The Cheshire County Court issued a ruling on June 5, 2019 on the lawsuit brought forth by Contoocook Valley (ConVal), Monadnock, Winchester, and Mascenic School Districts over the amount that the state provides in state funding for our schools.
The Court ruled that the school funding formula, which currently awards $3,700 per student plus differentiated aid, is “unconstitutional as applied to the Petitioning school districts”:
Because of the dearth of evidence in the legislative record to support such a determination, the Court finds RSA 198:40-a,II(a)—which is essentially the gateway to an adequate education in New Hampshire—unconstitutional as applied to the Petitioning school districts.
ConVal School District issued a press release explaining the ruling:
The Court’s findings were consistent with our assertion that the present levels of funding for public education in the State of New Hampshire are unconstitutional…
In particular, the Court held that the State was unconstitutionally failing to fully fund transportation costs for all students, unconstitutionally failing to fully fund facilities costs and unconstitutionally failing to fund the costs of teachers at proper teacher student ratios…
The Court also found that the funding formula was “not only unsupported by the legislative record but [is] clearly or demonstratively inadequate according to the Legislature’s own definition of an adequate education.”
In their lawsuit, they requested $21.5 million in immediate monetary relief from the state, to adjust for the actual cost of providing an opportunity for an adequate education. The Court did not award those funds, saying that determining that figure is the responsibility of the legislature:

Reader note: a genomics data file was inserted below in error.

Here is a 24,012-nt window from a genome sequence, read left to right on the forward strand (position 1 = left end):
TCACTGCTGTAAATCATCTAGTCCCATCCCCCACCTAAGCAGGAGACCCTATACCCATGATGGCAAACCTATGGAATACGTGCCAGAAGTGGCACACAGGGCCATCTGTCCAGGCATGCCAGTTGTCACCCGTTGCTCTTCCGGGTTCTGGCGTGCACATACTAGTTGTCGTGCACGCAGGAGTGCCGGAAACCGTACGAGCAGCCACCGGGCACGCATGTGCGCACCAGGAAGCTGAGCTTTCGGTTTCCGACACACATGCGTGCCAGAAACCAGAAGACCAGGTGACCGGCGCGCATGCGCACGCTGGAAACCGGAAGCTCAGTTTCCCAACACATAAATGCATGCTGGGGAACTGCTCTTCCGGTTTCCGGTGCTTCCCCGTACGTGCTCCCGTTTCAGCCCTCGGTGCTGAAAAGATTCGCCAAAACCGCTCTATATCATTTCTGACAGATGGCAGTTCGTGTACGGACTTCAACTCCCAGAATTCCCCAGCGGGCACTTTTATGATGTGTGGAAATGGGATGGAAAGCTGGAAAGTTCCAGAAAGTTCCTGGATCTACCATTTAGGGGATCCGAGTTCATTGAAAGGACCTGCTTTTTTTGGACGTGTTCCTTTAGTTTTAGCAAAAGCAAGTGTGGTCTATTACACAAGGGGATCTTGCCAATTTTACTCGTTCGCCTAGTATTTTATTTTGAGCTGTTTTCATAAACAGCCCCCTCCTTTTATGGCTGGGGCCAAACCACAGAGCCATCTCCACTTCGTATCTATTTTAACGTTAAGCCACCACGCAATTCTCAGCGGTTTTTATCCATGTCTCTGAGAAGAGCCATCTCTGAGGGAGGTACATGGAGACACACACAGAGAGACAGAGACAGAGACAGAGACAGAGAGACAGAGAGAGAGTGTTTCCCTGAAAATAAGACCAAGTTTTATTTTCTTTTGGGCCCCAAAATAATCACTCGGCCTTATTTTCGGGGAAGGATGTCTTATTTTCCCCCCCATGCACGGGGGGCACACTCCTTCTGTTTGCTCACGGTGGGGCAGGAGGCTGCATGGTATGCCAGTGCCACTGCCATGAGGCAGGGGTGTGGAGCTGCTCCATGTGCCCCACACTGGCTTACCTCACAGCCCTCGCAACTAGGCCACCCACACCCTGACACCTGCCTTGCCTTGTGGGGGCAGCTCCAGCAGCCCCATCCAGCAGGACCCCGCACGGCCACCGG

As discussed below, the Court stops short of picking its own number as the appropriate cost for an adequate education—at this point. The impact of the Petitioners’ request on the State budget is approximately a $1.6 billion increase. Such a decision should not rest in the hands of judges. However, as the Supreme Court has repeatedly warned in school funding cases: constitutional rights must be enforced or they cease to exist. Almost every constitutional challenge to the Legislature’s attempts to define and provide funding for an adequate education has been successful. It has been more than twenty-five years since the New Hampshire Supreme Court first instructed the Legislature to comply with its exclusive obligation to define and provide funding for an adequate education. As explained below, in this Court’s judgment, the Legislature is not there yet.
The distribution of a resource as precious as educational opportunity may not have as its determining force the mere fortuity of a child’s residence. It requires no particular constitutional expertise to recognize the capriciousness of such a system.
“We are gratified by the Court’s recognition that the State of New Hampshire is failing to meet its Constitutional obligation to provide for an adequate education for every child,” ConVal School Board vice chair Rich Cahoon said in a statement to Reaching Higher NH after the ruling.
On March 13, 2019, the ConVal School District filed a suit with the Cheshire County Superior Court against the State of New Hampshire, claiming that the $3,636 per student in adequate education grants that state provides is not sufficient to offer children the opportunity for an adequate education.
A few weeks later, the Monadnock Regional and Winchester School Districts joined the lawsuit.
“It’s time to take some action to hold New Hampshire accountable for providing an adequate education – to provide the funding for it… We’ve done the waiting and seeing for legislative action,” Monadnock Superintendent Lisa Witte told reporters in March after the press release was released.